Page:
From our Thought Leader Partner, MRI Software

Guest blog by Brian Zrimsek, Industry Principal at MRI Software

In March 2020, when the pandemic hit and a state of emergency was declared, a large portion of the workforce, especially office-based staff, decamped and quickly transitioned to working from home. Business processes pivoted to embrace paperless processing, digital signatures, and video conferencing. Zoom meetings became the rage and “You’re on mute” was the phrase of 2020.

As 2020 wore on, it became clear that working from home was possible, and even successful, at scale. Naturally, this led to the more recent conversation about what we now need from an office, if we need one at all. While some small, satellite offices have been rationalized, the consensus is that an enterprise needs a home and its people need to come together…but maybe not like they did previously.

Considerations for the future of the workplace

While each enterprise must assess what is best for them, discussions and decisions will center around the following:

Density – Space per employee has been shrinking, as has distance from others, and the pandemic will surely drive against that trend, creating more required space per person and raising the importance of space planning and flexibility.

Assigned desks vs. hoteling – The days of assigned seating may be behind us, especially if a significant part of the workforce continues to work from home with increasing frequency.

Meeting rooms and collaborative space – We’ll also have to rethink meeting rooms as it is unlikely that people will be excited to overcrowd any given space just to be part of a meeting. These rooms need to give way to better collaborative spaces as teams return to the office together.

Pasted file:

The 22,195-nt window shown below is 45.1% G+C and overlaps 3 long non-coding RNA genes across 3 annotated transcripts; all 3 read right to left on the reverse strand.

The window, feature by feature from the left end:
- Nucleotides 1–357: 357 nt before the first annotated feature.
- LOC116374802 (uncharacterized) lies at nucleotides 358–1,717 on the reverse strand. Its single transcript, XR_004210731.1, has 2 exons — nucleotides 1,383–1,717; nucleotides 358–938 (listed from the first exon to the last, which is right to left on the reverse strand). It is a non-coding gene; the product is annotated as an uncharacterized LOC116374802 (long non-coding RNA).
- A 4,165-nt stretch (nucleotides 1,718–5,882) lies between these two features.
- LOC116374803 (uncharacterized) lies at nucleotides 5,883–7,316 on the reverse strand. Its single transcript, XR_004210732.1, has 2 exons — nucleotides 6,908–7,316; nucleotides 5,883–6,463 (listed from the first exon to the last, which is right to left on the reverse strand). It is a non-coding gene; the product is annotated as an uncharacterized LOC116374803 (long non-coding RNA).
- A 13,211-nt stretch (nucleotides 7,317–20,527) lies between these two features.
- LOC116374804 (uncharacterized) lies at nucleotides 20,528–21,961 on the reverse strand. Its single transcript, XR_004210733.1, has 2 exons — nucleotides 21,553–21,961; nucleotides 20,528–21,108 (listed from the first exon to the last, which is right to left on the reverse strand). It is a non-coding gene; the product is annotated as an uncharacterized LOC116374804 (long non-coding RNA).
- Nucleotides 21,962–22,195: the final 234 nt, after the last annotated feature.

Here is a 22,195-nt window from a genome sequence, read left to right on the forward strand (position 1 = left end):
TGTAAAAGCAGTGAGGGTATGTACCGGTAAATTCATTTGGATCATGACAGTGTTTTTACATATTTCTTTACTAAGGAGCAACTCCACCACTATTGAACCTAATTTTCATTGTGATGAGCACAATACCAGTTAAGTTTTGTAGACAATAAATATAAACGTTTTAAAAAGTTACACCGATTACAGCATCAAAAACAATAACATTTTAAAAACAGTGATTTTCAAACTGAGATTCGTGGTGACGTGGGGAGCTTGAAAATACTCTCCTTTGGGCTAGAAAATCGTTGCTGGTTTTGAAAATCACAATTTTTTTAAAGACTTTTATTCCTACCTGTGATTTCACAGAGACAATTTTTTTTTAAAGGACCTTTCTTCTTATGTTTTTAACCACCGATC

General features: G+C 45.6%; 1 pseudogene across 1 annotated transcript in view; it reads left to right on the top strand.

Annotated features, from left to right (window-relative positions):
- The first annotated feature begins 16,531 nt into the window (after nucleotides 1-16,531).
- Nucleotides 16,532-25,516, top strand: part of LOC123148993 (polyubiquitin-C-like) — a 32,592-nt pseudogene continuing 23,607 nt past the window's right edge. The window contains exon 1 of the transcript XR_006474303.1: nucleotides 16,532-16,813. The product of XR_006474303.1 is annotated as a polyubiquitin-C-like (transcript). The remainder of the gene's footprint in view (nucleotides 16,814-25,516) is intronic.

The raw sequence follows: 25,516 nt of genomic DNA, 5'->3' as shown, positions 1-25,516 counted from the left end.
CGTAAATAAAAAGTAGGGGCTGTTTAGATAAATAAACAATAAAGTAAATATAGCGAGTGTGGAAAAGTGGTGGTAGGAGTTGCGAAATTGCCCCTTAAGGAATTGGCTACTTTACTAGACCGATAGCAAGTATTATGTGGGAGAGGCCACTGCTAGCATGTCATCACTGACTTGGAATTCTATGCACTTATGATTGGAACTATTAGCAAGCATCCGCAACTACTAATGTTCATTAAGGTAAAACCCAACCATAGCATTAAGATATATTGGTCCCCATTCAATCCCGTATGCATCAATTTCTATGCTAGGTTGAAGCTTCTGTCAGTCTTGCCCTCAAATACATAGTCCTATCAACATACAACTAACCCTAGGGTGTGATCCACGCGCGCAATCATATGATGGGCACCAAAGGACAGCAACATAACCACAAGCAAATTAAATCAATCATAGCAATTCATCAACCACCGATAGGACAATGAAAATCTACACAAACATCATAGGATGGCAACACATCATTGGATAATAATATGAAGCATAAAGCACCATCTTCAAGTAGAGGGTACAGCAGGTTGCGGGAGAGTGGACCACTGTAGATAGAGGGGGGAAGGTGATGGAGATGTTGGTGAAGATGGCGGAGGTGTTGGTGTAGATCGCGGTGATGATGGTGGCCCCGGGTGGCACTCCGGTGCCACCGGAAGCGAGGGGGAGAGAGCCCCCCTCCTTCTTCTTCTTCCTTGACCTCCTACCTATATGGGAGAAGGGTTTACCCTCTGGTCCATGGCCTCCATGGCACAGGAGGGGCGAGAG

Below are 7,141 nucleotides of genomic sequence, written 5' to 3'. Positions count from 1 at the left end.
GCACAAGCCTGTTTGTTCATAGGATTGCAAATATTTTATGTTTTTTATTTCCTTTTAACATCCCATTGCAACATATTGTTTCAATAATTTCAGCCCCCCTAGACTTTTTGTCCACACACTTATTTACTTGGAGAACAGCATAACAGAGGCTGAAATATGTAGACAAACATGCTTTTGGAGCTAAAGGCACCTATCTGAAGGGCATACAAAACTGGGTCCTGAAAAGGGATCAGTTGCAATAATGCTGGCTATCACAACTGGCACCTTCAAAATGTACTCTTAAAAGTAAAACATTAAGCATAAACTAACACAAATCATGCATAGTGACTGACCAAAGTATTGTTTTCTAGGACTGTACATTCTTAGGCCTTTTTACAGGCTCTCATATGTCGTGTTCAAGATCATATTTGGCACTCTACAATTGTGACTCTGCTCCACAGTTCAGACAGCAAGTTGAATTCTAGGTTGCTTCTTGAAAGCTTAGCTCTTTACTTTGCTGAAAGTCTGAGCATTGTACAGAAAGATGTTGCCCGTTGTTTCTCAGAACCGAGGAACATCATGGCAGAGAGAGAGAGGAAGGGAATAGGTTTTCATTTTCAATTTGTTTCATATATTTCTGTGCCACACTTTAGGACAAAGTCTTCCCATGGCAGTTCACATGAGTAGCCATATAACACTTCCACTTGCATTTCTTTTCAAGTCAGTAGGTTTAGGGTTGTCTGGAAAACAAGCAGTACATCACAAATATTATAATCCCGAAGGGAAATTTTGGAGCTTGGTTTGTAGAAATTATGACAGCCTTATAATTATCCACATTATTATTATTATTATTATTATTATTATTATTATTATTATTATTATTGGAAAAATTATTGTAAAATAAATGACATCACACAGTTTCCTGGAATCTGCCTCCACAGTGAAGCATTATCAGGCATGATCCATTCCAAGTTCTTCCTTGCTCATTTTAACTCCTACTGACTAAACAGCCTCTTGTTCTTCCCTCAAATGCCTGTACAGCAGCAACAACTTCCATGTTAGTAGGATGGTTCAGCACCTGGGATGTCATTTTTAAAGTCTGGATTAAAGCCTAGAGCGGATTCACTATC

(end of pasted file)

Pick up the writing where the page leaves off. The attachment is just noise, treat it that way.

Flexible space – Both indoor and outdoor open spaces have grown in popularity. In order to drive collaboration and culture, having large spaces that can be quickly repurposed will be of increasing importance as ways to bring larger groups together safely without sacrificing utility during more normal business activities.

Space as a service – Ancillary income can be brought into the organization by making some of your space available on marketplaces like WeWork. Similarly, space needs outside of non-core office areas may be met with the use of flexible space from similar marketplaces and providers. The ability to quickly flex space up and down to meet needs is a growing trend.

How technology can transform your office environment

In addition to defining how space will be used, there are a number of opportunities to leverage technologies for space access and usage:

Space planning tools – These can help your organization clearly and visually understand space layouts, staff density, flow and other elements of the configuration and to create alternatives that provide for the space options listed above.

Workspace reservation systems – As space becomes more fluid, technology can be used to facilitate workspace and collaboration space reservations, including in-space displays of current and coming reservations.